Katie Shoemaker is a fourth-year doctoral candidate in the Higher Education program at the School of Education. Her research focuses on the intercultural outcomes of study abroad programs in higher education. More broadly, she is interested in researching experiential learning, a category that describes her work on study abroad, as well as her work on the experiences of law school students’ participation in clinic programs, which she will be presenting today. In addition to this work, Katie is also a member of Dr. Lisa Lattuca’s research team, where she has worked on qualitative and quantitative projects on undergraduate engineering education.

Mollee Shultz is a doctoral student in the mathematics education program. She received her master’s in math from Cal Poly, San Luis Obispo, and taught developmental math in California community colleges. Her current research interests include the use of inquiry-oriented learning in undergraduate mathematics courses and what social and individual factors play a role in choosing to use them or not.

Jarell Skinner-Roy is pursuing his master’s degree in Higher Education at the University of Michigan. He is generally interested in issues of access, persistence, and graduation for Students of Color. Jarell is a Research Fellow at the National Center for Institutional Diversity (NCID) and an Intern at the Office of Student Affairs in the School of Education. Prior to attending Michigan, Jarell worked at an education nonprofit in Minnesota, served on a couple nonprofit boards, and taught English in Benin.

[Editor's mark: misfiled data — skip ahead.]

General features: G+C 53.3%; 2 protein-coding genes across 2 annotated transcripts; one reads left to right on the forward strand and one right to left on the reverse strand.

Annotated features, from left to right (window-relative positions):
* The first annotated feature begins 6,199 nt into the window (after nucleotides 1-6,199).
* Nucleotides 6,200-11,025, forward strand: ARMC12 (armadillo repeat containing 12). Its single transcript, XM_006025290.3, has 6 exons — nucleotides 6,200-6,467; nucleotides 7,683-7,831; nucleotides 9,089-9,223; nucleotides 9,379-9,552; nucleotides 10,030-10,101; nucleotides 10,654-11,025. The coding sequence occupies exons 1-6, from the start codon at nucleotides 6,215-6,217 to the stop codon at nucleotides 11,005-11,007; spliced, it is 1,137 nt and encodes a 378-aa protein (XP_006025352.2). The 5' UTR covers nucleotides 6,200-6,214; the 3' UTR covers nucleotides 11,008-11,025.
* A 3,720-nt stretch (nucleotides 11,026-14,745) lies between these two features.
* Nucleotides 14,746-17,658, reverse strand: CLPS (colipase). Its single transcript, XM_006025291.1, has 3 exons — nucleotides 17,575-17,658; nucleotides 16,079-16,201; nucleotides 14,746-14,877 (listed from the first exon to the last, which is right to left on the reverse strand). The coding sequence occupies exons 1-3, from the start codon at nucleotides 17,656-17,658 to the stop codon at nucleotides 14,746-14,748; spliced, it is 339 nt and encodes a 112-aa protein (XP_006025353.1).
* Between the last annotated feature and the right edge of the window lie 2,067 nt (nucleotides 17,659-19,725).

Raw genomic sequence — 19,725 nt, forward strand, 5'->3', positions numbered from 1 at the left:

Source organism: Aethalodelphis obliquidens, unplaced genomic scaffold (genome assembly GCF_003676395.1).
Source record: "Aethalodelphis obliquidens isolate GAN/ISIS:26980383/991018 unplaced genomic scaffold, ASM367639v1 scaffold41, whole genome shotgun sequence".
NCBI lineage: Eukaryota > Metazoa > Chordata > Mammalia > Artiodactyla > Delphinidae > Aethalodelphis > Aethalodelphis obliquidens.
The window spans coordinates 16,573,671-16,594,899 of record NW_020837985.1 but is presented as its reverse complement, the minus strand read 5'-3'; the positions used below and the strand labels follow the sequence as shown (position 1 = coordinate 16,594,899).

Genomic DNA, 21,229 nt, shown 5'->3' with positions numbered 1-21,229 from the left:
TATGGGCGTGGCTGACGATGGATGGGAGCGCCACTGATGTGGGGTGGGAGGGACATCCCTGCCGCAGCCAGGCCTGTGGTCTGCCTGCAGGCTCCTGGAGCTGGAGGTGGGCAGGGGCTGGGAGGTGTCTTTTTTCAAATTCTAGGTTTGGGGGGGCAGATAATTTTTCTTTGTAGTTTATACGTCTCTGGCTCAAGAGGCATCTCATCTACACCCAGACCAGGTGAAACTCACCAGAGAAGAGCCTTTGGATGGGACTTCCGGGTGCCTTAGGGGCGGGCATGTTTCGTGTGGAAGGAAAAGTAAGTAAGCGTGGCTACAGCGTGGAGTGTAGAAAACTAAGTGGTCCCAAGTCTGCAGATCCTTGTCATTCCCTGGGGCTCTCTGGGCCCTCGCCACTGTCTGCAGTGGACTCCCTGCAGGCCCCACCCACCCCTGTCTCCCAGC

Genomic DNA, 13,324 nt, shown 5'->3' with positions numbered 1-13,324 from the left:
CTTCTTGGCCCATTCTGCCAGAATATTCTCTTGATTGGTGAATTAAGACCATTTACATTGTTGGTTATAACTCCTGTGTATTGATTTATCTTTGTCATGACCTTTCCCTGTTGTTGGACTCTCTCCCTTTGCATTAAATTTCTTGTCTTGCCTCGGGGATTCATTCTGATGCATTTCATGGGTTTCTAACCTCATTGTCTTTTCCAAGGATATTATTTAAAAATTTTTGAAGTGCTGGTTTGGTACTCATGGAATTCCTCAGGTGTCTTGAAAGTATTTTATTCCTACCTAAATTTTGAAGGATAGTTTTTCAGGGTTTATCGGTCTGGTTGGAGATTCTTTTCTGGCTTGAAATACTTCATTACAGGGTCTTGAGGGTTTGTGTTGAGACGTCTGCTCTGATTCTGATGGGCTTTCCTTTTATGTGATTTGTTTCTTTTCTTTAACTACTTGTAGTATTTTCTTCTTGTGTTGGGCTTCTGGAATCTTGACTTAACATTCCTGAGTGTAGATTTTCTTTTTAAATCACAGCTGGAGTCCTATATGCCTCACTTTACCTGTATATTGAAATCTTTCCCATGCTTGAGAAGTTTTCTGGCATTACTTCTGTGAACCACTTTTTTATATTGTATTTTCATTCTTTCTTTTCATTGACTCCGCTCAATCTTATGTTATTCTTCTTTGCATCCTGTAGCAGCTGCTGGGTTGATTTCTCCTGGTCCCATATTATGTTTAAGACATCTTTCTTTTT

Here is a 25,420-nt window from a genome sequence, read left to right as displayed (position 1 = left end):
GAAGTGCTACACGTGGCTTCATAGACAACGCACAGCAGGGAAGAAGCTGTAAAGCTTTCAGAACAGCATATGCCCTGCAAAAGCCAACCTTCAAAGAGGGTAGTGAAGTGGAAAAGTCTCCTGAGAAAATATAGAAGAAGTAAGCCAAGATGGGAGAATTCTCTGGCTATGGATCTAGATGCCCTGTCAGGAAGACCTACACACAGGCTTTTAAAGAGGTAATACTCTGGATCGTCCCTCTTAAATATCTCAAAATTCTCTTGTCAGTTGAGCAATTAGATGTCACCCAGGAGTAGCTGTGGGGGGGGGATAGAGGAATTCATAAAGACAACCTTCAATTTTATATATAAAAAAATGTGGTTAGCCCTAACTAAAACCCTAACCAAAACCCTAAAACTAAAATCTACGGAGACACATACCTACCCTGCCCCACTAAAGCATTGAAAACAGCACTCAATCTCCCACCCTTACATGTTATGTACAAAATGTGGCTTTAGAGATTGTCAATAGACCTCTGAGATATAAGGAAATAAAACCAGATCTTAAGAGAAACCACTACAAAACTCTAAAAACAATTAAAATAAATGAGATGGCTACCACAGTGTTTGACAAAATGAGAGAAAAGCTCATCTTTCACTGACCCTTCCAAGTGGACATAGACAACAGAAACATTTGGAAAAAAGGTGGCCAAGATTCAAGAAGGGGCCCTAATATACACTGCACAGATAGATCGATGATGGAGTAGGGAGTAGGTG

Taylor M. Smith is a master’s student at the University of Michigan School of Education specializing in Educational Leadership and Policy. Prior to her master’s program, Taylor was a student at Spelman College where she was a student teacher for three years; she also received a BA in Political Science. She is particularly interested in studying the policies that surround urban schools and their districts, as well as how technology impacts a student’s learning experiences inside of the classroom setting.

AC Webre is a doctoral student in Teaching and Teacher Education. She is a former middle school Social Studies and ESL teacher and taught in Germany, Virginia, and Maryland before beginning her PhD. AC is interested in how teacher education prepares content area teachers to work with language learners and language complexity. In addition, she is interested in international and comparative education research and what we can learn from contexts outside the United States.

Juliya Wicklund is a master’s student at the University of Michigan School of Education. Prior to her program, Juliya taught high school English for five years, and, after stepping away from teaching full-time to start her family, taught upper school writing in California for three summers. Outside of languages and literatures, another interest is how food and sustainability education impacts students’ learning, self-perceptions and health, connections with peers and school, and sense of ecological responsibility.